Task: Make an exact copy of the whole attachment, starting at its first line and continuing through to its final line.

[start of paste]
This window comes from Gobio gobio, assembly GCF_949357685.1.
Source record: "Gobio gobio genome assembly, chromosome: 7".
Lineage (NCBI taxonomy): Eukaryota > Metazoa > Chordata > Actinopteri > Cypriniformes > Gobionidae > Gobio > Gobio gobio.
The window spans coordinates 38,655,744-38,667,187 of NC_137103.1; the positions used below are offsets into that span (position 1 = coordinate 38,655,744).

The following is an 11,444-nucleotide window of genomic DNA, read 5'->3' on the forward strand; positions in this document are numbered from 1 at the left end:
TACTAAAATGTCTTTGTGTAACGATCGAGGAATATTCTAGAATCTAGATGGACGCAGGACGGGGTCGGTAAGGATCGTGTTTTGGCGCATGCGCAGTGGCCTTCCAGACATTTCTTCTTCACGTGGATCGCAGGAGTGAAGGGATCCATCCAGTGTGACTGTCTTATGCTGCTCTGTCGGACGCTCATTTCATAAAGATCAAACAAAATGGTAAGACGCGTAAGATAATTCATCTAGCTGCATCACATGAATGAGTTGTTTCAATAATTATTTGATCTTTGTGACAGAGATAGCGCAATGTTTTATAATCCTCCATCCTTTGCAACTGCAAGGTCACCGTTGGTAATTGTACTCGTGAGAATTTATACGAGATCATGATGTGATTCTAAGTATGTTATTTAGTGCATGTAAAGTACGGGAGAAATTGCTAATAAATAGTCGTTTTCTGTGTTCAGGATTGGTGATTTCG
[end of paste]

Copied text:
This window comes from Gobio gobio, assembly GCF_949357685.1.
Source record: "Gobio gobio genome assembly, chromosome: 7".
Lineage (NCBI taxonomy): Eukaryota > Metazoa > Chordata > Actinopteri > Cypriniformes > Gobionidae > Gobio > Gobio gobio.
The window spans coordinates 38,655,744-38,667,187 of NC_137103.1; the positions used below are offsets into that span (position 1 = coordinate 38,655,744).

The following is an 11,444-nucleotide window of genomic DNA, read 5'->3' on the forward strand; positions in this document are numbered from 1 at the left end:
TACTAAAATGTCTTTGTGTAACGATCGAGGAATATTCTAGAATCTAGATGGACGCAGGACGGGGTCGGTAAGGATCGTGTTTTGGCGCATGCGCAGTGGCCTTCCAGACATTTCTTCTTCACGTGGATCGCAGGAGTGAAGGGATCCATCCAGTGTGACTGTCTTATGCTGCTCTGTCGGACGCTCATTTCATAAAGATCAAACAAAATGGTAAGACGCGTAAGATAATTCATCTAGCTGCATCACATGAATGAGTTGTTTCAATAATTATTTGATCTTTGTGACAGAGATAGCGCAATGTTTTATAATCCTCCATCCTTTGCAACTGCAAGGTCACCGTTGGTAATTGTACTCGTGAGAATTTATACGAGATCATGATGTGATTCTAAGTATGTTATTTAGTGCATGTAAAGTACGGGAGAAATTGCTAATAAATAGTCGTTTTCTGTGTTCAGGATTGGTGATTTCG